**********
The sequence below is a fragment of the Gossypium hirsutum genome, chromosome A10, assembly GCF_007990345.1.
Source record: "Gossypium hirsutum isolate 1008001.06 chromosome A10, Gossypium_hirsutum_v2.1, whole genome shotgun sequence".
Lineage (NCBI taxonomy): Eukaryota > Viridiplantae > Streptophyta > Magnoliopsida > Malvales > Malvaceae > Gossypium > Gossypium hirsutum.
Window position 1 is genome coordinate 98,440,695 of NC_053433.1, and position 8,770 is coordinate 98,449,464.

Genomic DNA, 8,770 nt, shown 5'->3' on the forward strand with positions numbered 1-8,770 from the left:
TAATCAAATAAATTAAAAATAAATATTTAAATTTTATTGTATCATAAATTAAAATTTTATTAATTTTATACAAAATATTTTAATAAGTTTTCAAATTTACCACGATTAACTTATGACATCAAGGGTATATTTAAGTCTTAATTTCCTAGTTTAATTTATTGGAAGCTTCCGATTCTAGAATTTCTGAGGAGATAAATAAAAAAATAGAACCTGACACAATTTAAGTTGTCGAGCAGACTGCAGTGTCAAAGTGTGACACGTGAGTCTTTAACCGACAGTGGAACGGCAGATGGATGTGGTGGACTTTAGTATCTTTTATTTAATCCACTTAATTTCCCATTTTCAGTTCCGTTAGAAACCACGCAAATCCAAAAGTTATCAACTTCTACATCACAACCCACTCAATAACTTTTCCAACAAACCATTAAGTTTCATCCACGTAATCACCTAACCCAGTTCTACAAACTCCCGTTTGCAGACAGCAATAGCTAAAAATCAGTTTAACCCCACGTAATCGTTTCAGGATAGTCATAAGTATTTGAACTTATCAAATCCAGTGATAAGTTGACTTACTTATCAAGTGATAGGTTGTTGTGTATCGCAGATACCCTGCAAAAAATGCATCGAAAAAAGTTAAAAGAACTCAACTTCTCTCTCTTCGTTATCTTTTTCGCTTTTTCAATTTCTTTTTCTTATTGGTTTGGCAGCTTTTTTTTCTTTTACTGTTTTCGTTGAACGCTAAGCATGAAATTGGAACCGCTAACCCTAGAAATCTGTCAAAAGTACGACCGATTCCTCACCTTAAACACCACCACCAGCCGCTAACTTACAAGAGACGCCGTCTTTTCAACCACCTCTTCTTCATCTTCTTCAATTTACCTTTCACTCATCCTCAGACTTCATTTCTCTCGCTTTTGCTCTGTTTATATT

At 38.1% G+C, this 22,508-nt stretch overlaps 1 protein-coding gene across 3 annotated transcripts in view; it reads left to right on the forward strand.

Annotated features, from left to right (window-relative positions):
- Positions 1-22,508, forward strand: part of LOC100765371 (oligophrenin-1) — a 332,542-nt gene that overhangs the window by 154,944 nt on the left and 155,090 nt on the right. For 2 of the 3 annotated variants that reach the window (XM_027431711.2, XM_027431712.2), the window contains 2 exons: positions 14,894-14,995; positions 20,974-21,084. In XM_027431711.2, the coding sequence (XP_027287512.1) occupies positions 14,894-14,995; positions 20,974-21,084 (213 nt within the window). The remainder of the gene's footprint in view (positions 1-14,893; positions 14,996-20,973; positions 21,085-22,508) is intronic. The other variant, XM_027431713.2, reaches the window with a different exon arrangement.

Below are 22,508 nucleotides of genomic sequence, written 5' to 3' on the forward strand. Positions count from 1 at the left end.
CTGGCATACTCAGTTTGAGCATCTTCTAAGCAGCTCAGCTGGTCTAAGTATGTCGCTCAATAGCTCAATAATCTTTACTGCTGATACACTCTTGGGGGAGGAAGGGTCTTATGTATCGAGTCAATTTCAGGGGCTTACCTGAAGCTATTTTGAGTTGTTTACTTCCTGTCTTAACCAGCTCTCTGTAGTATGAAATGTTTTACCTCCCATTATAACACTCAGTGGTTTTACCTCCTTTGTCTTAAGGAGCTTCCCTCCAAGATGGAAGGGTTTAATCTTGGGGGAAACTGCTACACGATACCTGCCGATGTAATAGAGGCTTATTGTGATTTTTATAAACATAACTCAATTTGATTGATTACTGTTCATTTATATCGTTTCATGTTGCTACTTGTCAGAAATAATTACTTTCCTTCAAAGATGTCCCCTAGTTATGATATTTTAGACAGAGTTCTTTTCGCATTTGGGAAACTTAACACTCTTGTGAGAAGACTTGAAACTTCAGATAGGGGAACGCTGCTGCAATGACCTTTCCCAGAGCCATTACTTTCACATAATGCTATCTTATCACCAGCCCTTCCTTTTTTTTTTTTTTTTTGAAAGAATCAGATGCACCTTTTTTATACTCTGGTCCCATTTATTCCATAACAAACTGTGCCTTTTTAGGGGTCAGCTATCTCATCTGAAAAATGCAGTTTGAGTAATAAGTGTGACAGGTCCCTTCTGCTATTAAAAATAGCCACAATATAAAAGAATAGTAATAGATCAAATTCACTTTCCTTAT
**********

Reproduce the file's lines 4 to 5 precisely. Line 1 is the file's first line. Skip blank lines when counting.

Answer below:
Window position 1 is genome coordinate 98,440,695 of NC_053433.1, and position 8,770 is coordinate 98,449,464.

Genomic DNA, 8,770 nt, shown 5'->3' on the forward strand with positions numbered 1-8,770 from the left: